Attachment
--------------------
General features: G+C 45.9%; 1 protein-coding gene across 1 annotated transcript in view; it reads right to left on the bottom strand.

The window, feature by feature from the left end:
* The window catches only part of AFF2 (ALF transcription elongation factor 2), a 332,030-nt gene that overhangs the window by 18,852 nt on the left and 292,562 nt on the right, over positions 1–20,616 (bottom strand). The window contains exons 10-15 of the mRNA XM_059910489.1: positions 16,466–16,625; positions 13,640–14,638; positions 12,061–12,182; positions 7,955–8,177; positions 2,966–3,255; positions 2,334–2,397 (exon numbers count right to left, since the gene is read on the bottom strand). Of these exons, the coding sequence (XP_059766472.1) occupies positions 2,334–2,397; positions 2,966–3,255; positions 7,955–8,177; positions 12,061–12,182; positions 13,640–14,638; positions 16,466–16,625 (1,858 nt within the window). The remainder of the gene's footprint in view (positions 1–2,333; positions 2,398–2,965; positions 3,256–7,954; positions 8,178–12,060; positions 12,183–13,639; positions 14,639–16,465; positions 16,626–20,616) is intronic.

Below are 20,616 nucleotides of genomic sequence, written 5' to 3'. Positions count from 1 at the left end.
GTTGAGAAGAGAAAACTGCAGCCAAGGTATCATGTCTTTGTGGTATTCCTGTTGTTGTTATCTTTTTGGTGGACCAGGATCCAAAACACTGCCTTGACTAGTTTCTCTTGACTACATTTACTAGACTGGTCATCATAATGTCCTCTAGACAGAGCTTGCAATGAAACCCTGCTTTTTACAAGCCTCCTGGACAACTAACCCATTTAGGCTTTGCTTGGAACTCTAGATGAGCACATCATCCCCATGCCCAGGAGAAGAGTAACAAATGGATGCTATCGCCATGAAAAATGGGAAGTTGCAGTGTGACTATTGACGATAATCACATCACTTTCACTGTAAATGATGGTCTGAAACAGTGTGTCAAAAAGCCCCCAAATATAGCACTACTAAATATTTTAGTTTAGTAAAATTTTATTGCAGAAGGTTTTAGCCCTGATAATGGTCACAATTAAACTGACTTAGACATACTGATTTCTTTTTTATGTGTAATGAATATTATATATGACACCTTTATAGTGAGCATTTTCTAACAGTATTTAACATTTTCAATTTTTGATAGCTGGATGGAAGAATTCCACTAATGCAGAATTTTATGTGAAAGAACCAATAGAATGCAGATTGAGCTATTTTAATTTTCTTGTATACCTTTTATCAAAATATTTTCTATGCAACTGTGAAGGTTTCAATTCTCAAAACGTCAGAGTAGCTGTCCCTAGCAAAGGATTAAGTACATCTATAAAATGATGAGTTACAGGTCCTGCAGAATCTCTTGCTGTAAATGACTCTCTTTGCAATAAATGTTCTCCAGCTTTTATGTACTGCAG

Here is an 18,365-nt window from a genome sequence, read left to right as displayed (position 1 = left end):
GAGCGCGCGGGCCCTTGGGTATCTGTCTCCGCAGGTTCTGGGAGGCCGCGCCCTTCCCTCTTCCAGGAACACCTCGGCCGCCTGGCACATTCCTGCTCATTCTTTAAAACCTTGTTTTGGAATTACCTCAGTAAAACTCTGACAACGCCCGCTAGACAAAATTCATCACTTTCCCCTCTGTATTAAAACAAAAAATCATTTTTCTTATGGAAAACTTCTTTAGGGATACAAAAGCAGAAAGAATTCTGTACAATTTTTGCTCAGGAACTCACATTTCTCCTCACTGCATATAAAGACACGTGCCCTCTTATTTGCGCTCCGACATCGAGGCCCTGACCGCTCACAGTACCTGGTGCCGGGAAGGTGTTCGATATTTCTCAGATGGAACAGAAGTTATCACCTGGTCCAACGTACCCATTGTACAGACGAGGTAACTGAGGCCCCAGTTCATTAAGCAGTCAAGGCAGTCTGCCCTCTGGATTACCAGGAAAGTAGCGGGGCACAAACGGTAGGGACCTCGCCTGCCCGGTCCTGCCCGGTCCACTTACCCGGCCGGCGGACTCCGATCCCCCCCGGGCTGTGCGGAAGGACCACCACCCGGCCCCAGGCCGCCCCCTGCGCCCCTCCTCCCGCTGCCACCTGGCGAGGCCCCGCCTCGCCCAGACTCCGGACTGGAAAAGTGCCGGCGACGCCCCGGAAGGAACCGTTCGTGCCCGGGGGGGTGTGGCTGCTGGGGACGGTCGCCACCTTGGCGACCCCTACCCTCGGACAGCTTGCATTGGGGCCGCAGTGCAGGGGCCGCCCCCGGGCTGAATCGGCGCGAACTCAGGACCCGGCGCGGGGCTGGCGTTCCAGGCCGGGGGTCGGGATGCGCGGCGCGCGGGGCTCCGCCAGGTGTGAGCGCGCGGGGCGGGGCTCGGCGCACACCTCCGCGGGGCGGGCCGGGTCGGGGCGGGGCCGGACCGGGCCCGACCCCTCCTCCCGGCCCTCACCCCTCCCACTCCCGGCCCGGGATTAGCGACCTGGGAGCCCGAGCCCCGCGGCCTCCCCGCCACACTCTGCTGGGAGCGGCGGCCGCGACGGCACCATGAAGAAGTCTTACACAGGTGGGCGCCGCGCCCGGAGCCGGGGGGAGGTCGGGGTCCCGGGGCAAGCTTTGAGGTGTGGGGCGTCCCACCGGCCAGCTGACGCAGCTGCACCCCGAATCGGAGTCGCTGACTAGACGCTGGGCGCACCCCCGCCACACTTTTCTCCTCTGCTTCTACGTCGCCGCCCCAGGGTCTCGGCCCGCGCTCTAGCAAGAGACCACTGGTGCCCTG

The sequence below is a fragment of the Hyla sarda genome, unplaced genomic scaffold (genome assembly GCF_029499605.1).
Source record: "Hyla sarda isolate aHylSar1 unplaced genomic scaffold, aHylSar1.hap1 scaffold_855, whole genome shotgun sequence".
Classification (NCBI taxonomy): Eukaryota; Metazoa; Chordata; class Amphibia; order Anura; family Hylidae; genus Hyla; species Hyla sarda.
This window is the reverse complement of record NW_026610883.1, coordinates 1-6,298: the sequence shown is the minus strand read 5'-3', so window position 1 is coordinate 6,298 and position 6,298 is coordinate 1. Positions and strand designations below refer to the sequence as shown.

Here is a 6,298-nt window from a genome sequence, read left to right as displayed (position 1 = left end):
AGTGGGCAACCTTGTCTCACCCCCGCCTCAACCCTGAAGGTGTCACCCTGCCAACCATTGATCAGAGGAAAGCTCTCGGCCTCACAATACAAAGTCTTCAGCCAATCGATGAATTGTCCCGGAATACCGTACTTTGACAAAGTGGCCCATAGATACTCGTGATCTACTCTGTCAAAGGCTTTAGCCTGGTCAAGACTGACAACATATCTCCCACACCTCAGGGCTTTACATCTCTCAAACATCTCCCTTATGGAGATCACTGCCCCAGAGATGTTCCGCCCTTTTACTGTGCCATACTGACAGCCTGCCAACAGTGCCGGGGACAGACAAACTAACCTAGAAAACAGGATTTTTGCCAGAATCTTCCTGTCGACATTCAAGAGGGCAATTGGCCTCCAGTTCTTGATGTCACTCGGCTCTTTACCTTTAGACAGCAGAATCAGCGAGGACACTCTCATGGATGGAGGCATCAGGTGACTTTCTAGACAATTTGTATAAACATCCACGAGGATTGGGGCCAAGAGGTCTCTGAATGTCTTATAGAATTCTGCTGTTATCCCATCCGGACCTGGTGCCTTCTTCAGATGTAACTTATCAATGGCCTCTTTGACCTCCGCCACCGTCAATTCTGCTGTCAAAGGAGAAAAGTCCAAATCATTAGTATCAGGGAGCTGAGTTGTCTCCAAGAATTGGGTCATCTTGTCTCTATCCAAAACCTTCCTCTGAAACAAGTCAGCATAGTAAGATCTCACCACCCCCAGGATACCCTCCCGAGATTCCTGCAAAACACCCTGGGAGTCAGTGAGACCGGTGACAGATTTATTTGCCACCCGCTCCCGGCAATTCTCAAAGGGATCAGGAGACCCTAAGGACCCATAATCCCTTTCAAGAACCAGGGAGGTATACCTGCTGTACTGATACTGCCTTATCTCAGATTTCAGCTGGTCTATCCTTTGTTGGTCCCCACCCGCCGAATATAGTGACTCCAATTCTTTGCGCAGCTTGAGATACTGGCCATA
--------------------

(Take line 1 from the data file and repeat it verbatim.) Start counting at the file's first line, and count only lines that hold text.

General features: G+C 45.9%; 1 protein-coding gene across 1 annotated transcript in view; it reads right to left on the bottom strand.